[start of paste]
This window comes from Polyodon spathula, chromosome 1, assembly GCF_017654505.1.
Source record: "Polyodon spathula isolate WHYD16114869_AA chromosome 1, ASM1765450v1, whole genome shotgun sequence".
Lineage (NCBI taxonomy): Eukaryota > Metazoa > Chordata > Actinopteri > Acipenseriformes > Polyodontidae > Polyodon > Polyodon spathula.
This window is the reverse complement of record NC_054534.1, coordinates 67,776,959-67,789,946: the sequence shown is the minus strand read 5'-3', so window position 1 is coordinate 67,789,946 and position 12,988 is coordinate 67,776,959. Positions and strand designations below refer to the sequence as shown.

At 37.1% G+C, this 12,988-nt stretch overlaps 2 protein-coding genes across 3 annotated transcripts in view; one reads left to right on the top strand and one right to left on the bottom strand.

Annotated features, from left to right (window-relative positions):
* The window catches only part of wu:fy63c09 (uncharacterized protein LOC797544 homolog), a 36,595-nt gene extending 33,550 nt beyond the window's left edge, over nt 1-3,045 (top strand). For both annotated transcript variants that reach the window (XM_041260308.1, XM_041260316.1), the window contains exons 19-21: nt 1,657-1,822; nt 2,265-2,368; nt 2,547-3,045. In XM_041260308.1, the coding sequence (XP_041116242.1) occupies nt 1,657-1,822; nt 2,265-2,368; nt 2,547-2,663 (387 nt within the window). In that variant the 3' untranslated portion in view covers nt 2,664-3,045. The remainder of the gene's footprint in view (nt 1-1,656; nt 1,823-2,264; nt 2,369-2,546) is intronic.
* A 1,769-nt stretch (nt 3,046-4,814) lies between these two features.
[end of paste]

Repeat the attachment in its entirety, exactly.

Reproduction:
This window comes from Polyodon spathula, chromosome 1, assembly GCF_017654505.1.
Source record: "Polyodon spathula isolate WHYD16114869_AA chromosome 1, ASM1765450v1, whole genome shotgun sequence".
Lineage (NCBI taxonomy): Eukaryota > Metazoa > Chordata > Actinopteri > Acipenseriformes > Polyodontidae > Polyodon > Polyodon spathula.
This window is the reverse complement of record NC_054534.1, coordinates 67,776,959-67,789,946: the sequence shown is the minus strand read 5'-3', so window position 1 is coordinate 67,789,946 and position 12,988 is coordinate 67,776,959. Positions and strand designations below refer to the sequence as shown.

At 37.1% G+C, this 12,988-nt stretch overlaps 2 protein-coding genes across 3 annotated transcripts in view; one reads left to right on the top strand and one right to left on the bottom strand.

Annotated features, from left to right (window-relative positions):
* The window catches only part of wu:fy63c09 (uncharacterized protein LOC797544 homolog), a 36,595-nt gene extending 33,550 nt beyond the window's left edge, over nt 1-3,045 (top strand). For both annotated transcript variants that reach the window (XM_041260308.1, XM_041260316.1), the window contains exons 19-21: nt 1,657-1,822; nt 2,265-2,368; nt 2,547-3,045. In XM_041260308.1, the coding sequence (XP_041116242.1) occupies nt 1,657-1,822; nt 2,265-2,368; nt 2,547-2,663 (387 nt within the window). In that variant the 3' untranslated portion in view covers nt 2,664-3,045. The remainder of the gene's footprint in view (nt 1-1,656; nt 1,823-2,264; nt 2,369-2,546) is intronic.
* A 1,769-nt stretch (nt 3,046-4,814) lies between these two features.